The toile, the miniature & the sample

Christian Dior Toile, Made in Paris, 1954.

Toiles are the test version of a garment before a designer makes the garment in its final fashion fabric.

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Christian Dior Toile, Made in Paris, 1954.

A toile relates to "corrections" while a sample is a toile fully "corrected".

Toiles are important because it gives the designer a chance to test the pattern, the fit, the design lines and proportion without ruining expensive fabrics.

Traditionally, toiles are made of muslin.  Muslin, 100% cotton, makes it easy to make correction markings on so that designers can redraw design lines, and do other fitting changes such as cutting into fabric or pinching small amounts out. 

Alterations are then relayed back onto the pattern so that a new toile of the garment can be cut and tested.

In making toiles, although muslin (numbers 1, 2 or 3 is most commonly used), select a fabric that’s most suitable for (closest) to the fabric in which your final garment will be made.  

In haute couture, toiles are used to individually fit and tailor a garment to a specific garment. Historically, toiles also represented a way for the couture houses to license out their designs.

What is a sample garment?

Whereas a toile is used to correct a garment before making it in its final fashion fabric.  A sample garment is the final corrected toile made in the final fashion fabric. 

Sample garments and sample collections are what designers use for runway catwalks and shows.  They are the prototypes at their final stage.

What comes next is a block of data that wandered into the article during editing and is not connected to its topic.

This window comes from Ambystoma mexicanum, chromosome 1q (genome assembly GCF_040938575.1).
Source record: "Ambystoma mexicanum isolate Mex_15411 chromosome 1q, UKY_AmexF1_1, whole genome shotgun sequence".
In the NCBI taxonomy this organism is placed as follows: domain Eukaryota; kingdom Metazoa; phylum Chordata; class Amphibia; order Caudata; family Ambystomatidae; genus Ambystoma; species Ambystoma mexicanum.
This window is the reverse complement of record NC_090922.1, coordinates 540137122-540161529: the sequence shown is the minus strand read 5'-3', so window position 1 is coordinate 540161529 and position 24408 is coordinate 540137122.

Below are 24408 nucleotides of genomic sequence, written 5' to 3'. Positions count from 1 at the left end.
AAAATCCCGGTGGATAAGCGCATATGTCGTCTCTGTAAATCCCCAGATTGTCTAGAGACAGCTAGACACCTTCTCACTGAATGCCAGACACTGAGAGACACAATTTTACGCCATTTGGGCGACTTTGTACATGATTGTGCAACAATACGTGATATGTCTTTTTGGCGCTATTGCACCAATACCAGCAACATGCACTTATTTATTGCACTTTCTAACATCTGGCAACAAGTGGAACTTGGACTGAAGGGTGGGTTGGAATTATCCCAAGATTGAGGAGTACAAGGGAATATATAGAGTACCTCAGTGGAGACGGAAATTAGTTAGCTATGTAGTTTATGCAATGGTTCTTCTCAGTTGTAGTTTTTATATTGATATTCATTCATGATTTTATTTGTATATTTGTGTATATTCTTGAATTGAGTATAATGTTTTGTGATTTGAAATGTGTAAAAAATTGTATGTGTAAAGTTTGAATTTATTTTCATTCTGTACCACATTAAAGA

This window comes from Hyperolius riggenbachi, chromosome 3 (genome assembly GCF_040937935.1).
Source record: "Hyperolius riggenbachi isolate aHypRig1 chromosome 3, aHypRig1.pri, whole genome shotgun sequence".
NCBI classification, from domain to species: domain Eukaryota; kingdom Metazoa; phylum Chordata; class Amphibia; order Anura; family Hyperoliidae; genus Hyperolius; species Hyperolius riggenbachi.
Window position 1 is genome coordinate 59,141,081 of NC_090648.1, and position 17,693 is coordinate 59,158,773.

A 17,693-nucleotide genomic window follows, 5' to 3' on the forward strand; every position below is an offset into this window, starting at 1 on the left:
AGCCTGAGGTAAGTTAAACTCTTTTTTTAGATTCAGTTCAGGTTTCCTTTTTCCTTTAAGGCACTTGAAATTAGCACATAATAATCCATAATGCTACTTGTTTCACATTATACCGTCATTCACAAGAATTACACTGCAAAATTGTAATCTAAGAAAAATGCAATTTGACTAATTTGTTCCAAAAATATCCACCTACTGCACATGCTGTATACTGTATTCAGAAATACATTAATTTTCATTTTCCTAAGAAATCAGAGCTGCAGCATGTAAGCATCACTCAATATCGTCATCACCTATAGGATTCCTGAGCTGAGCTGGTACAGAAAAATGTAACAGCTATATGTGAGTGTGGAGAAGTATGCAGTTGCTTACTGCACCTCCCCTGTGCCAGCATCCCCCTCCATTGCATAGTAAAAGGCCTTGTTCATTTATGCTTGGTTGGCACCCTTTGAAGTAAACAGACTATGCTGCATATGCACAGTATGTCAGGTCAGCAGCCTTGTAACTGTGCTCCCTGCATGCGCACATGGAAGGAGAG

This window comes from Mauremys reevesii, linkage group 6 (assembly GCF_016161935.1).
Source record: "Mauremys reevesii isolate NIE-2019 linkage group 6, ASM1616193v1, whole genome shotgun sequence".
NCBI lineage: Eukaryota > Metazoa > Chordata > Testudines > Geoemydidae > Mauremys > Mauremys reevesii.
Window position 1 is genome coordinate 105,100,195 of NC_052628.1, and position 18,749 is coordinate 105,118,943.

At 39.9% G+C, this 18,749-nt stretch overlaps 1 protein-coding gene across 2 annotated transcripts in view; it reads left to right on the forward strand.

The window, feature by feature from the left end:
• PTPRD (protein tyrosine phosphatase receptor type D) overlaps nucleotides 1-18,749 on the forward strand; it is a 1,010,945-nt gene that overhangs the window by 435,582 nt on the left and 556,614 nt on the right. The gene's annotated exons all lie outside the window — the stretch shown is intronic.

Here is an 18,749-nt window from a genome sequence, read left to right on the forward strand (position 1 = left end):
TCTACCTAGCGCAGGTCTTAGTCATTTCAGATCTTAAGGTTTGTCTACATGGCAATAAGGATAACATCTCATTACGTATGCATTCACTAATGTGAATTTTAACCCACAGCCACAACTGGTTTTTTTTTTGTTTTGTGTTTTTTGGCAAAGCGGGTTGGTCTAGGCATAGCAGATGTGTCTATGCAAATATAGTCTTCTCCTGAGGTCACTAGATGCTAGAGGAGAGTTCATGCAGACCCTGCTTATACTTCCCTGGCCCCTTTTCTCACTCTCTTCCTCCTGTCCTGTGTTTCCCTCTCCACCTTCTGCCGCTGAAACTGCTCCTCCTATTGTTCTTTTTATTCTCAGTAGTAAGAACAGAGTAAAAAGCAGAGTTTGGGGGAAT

After a catwalk show the buyers are able to view the sample range in order to make their final order on the season. For some designers, another fitting will then be done on the sample garment in order to make final changes before production.

Designer fashions are purchased with toiles.  The toile was then copied and adapted for the ready to wear market or sewing pattern market. 

Also postwar fabric shortages play in the history of usage of toiles.  Toiles were a way of showing purchasers, including wholesalers, what the fashion would look like without the expense of making a full-size dress-excess fabric usage.  This is also one reason "miniatures" are used.  

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Miniatures are an inexpensive way of keeping costs down for the designer or design house.

Miniatures are an inexpensive way of keeping costs down for the designer or design house.

When miniatures are used in combination with toiles, the miniatures provide manufacturers with all the careful couture details including fastenings, hand stitching and other style effects.  The toile provides the fit reference.  

Miniatures are an inexpensive way of keeping costs down for the designer or design house.  For example, miniatures weigh less than full-size garments.  This is important in keeping shipping costs down.

On the practical side, if a garment included a lot of beading or even hand sewing, miniatures were easier to complete timewise by virtue of their size.



Calandra CooperComment